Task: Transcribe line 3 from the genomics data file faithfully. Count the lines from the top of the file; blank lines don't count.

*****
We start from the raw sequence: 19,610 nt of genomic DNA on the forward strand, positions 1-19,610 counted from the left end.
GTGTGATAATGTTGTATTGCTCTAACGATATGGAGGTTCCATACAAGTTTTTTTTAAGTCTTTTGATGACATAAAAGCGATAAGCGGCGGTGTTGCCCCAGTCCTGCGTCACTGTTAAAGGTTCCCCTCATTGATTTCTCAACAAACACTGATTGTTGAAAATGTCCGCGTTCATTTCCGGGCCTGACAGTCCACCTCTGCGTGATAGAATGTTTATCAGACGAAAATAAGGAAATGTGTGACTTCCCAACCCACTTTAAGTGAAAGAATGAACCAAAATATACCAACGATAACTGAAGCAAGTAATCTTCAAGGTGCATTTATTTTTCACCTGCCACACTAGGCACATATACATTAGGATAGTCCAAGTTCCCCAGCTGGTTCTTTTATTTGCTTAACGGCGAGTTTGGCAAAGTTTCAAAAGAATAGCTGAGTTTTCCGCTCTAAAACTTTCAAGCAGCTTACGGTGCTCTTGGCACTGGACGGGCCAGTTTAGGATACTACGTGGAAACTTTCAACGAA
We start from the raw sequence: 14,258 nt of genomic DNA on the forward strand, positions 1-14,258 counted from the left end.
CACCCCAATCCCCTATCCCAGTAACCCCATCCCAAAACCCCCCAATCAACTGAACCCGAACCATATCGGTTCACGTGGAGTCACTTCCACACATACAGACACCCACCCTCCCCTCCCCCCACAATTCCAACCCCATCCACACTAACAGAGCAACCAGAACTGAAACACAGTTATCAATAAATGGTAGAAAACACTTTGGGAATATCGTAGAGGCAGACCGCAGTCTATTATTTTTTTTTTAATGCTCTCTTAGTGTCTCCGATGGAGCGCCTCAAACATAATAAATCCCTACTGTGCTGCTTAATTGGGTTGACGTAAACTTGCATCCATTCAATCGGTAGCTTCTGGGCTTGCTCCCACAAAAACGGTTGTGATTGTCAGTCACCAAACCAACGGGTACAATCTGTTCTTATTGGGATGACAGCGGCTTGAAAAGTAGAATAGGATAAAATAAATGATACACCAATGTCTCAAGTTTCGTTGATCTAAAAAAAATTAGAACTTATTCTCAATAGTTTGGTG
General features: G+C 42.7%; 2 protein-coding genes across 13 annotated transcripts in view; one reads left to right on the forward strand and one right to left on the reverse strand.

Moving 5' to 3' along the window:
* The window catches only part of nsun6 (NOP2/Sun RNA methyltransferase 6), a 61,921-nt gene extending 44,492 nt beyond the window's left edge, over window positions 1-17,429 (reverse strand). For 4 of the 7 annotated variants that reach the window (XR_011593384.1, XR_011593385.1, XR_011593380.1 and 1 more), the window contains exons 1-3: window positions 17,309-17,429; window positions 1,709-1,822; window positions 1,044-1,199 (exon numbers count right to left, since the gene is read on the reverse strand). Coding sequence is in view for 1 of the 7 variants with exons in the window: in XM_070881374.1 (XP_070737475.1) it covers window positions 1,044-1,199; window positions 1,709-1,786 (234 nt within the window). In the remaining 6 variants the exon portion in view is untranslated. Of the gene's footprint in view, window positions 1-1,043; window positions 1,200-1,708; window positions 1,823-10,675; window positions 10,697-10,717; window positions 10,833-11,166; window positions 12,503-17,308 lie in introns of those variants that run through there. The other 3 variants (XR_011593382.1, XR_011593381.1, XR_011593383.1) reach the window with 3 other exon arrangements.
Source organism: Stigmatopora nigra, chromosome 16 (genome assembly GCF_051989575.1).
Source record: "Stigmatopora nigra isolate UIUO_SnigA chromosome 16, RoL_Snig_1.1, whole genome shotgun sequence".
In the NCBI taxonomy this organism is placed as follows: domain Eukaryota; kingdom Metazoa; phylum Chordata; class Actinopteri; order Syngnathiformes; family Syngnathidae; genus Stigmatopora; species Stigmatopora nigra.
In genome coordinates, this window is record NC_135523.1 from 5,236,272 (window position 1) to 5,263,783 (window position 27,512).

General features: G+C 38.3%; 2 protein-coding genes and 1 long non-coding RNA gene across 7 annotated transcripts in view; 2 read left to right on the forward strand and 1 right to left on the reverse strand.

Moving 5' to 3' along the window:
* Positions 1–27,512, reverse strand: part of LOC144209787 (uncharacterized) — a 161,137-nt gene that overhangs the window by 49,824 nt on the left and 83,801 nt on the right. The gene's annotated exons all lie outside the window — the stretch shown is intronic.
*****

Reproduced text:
We start from the raw sequence: 14,258 nt of genomic DNA on the forward strand, positions 1-14,258 counted from the left end.